Theater, Life and What Comes Next

| 02 Mar 2015 | 04:28

    there is much to savor in reflections: an evening of short plays, currently running at theatre row's lion theater. presented by the resonance ensemble, the program is partly inspired by samuel beckett and thornton wilder, and offers world premieres of ian strasfogel's compromise, alvin eng's their town and michael feingold's what happened then , with revivals of beckett's catastrophe and anton chekhov's swan song. though each work can stand on its own, all the dramas are thematically interconnected, and all are meditations on theater, life and what comes next.

    the program starts with a bang. compromise explores the relationship between a theatrical director (bill fairbairn) and producer (christine verleny) working on a production of catastrophe. what makes the piece riveting is that we have a chance to see theater artists up close grappling with their egos and trying to balance their artistic integrity with commercialism. no problem, you say. but you are wrong. beckett (meticulously played by david arthur bachrach) is standing like a statue just a few feet away in the park, listening with dismay to the theatrical blueprint for his work. it's evident that the master is skeptical about the duo's ambitious intentions, quite convinced that they have not come to any ripe understanding of his drama. compromise is a work that taps deeply into beckett's dramatic landscape. although it's a play with its own premise and attitude, it is also an ingenious framing device for the revival of catastrophe. overall, it's a very funny homage to beckett, with lots of snap and crackle.

    catastrophe is second in the reflections line-up. director eric parness has seamlessly wedged the short play between the first and second scene of compromise. we watch a revival of catastrophe in real-time-and it's re-enacted with panache. beckett always found the right stage metaphors for his mood, and in this drama he brilliantly sets before us a metaphoric relationship between the actor and his fastidious director. the drama is only 10 minutes long, but we get a shrewd commentary on political power, manipulation and oppression. though catastrophe is considered a slight work in the beckett canon, the one-act play still explodes with his genius.

    less successful is their town. a sequel to wilder's our town, this playlet lacks the poetry of the original. eng's piece shows a man and his nemesis meeting in the afterlife as they struggle for redemption. harry cloud (todd butera) and terry cave (bill fairbairn) are witty and amusing. but if you consider that our town is pure americana, this new piece lacks that old-fashioned feel and centers more on power and politics than the human condition.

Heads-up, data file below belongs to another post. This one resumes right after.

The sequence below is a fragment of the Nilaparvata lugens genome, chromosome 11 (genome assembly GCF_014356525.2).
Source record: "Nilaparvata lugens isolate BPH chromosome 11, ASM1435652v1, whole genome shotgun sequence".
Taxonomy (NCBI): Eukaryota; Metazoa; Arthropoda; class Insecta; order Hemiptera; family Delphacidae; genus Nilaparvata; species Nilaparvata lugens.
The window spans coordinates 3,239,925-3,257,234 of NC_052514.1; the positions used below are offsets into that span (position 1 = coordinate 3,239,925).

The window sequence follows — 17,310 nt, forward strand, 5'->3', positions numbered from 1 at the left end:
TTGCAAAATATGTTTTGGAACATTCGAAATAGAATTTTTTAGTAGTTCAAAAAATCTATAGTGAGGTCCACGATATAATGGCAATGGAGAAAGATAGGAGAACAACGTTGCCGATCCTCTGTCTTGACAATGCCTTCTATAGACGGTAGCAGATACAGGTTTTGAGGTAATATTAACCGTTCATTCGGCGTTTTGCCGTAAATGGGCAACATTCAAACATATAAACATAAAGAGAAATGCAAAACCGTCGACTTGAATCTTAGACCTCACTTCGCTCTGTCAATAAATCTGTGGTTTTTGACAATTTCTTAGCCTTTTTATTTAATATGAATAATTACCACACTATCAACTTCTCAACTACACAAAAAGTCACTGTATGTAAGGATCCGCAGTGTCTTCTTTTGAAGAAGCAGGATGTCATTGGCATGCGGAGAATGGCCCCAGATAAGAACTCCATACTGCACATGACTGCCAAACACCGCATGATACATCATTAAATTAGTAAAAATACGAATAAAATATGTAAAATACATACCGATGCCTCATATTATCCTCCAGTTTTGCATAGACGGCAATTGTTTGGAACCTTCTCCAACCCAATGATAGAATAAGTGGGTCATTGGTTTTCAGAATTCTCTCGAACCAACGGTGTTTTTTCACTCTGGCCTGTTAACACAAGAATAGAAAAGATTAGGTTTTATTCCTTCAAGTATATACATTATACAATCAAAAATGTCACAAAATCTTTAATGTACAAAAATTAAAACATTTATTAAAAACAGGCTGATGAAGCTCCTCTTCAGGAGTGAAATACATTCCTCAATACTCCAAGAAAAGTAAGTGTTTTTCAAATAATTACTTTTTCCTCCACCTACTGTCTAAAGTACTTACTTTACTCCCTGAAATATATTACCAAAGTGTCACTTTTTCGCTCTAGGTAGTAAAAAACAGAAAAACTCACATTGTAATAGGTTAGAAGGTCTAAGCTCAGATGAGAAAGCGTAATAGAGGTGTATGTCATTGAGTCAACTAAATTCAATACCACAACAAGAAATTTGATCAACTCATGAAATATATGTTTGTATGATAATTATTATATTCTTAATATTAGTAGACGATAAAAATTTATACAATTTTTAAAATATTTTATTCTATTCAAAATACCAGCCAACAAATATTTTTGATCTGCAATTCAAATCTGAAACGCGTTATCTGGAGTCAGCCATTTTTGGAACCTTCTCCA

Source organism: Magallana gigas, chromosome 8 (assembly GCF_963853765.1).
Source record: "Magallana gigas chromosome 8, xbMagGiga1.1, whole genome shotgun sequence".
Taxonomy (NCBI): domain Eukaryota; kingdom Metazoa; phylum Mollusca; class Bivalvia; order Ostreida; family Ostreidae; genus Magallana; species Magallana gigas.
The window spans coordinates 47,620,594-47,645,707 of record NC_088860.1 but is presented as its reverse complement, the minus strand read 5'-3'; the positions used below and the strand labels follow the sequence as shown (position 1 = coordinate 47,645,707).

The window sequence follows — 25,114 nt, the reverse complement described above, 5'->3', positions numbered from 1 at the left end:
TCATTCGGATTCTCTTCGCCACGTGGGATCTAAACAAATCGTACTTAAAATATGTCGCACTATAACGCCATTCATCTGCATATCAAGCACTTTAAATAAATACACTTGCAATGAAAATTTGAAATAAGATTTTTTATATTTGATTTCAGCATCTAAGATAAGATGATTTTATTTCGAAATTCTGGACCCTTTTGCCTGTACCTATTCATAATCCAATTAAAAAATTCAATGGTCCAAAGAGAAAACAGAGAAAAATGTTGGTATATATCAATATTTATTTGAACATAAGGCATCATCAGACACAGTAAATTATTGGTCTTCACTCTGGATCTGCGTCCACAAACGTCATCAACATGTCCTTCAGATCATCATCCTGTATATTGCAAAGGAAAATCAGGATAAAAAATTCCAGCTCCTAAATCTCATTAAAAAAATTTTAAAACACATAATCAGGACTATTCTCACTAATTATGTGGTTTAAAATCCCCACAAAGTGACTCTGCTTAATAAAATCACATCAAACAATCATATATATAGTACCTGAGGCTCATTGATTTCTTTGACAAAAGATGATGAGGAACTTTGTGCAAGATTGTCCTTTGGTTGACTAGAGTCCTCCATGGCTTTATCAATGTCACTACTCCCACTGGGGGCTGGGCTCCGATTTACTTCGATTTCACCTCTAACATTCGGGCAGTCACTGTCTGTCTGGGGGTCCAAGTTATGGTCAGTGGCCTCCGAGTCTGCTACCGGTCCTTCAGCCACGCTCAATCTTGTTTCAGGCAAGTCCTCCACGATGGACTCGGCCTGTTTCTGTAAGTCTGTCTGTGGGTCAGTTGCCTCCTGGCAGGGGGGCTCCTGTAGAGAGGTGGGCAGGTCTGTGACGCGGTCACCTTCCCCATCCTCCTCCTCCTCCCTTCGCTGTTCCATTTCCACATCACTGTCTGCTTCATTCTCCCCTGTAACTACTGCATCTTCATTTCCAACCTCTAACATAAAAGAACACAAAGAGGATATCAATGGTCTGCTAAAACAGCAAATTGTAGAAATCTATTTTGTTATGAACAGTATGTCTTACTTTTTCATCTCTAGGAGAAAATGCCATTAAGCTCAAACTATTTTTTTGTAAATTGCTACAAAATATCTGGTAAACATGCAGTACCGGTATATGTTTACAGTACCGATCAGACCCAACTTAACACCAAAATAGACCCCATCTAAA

in swan song, chekhov gives us the portrait of an aging actor at the end of his career, reprising his moments of glory in the theater. the actor in question is svietlovidoff (bill fairbairn) and ivanitch (david arthur bachrach) serves as his dutiful prompter. the setting is the stage of a country theater, and as we listen to svietlovidoff recite some rousing passages of shakespeare, we realize he is trying to reconcile his empty personal life with his sacrifices for the theater. this drama will either provoke smiles or tears from you. perhaps both.

    on a completely different tack is what happened then. inspired by an 18th-century narrative, this piece shows how the fates of two men are inextricably bound together by uncanny coincidences over a span of 18 years. ambrose connor (grant james varjas) seems like a lost soul in search of a cocoon, and richard mcpherson (todd butera) appears to be spiritually adrift as well. the problem with the play is that it's swamped with antiquated language. if you can tolerate the musty dialogue, its dramatic storytelling is winning.

    to be sure, you can get only small-scale enlightenment from one-act plays, but taken as a whole, the bill has real emotional oomph. helmed adroitly by resonance ensemble's artistic director eric parness, the program is diverse and inventive. or to borrow from a letter chekhov once wrote: "as a rule little things are much better to write than big ones: they're less pretentious, but still successful." -- reflections: an evening of short plays through june 6 the lion theatre at theatre row, 410 w. 42nd st. for tickets ($18), call 212-279-4200 or visit